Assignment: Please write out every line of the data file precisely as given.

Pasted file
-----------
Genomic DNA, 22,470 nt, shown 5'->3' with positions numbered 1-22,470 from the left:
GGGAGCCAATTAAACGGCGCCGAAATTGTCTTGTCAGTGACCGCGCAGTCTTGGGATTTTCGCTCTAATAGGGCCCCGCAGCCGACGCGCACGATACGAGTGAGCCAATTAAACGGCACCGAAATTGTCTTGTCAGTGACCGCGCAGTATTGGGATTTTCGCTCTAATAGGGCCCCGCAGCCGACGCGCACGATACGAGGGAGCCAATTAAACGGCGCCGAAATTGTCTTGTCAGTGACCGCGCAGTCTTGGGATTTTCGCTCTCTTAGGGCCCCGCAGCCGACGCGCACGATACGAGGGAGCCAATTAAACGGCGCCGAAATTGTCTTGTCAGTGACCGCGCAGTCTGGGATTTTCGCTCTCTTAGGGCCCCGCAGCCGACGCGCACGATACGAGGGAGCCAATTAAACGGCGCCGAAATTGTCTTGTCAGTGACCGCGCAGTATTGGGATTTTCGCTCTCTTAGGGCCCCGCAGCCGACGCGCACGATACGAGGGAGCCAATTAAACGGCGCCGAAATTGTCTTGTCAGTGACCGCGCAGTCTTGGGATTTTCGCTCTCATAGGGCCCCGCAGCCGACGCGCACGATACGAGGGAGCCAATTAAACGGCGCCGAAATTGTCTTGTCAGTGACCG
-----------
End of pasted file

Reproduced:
Genomic DNA, 22,470 nt, shown 5'->3' with positions numbered 1-22,470 from the left:
GGGAGCCAATTAAACGGCGCCGAAATTGTCTTGTCAGTGACCGCGCAGTCTTGGGATTTTCGCTCTAATAGGGCCCCGCAGCCGACGCGCACGATACGAGTGAGCCAATTAAACGGCACCGAAATTGTCTTGTCAGTGACCGCGCAGTATTGGGATTTTCGCTCTAATAGGGCCCCGCAGCCGACGCGCACGATACGAGGGAGCCAATTAAACGGCGCCGAAATTGTCTTGTCAGTGACCGCGCAGTCTTGGGATTTTCGCTCTCTTAGGGCCCCGCAGCCGACGCGCACGATACGAGGGAGCCAATTAAACGGCGCCGAAATTGTCTTGTCAGTGACCGCGCAGTCTGGGATTTTCGCTCTCTTAGGGCCCCGCAGCCGACGCGCACGATACGAGGGAGCCAATTAAACGGCGCCGAAATTGTCTTGTCAGTGACCGCGCAGTATTGGGATTTTCGCTCTCTTAGGGCCCCGCAGCCGACGCGCACGATACGAGGGAGCCAATTAAACGGCGCCGAAATTGTCTTGTCAGTGACCGCGCAGTCTTGGGATTTTCGCTCTCATAGGGCCCCGCAGCCGACGCGCACGATACGAGGGAGCCAATTAAACGGCGCCGAAATTGTCTTGTCAGTGACCG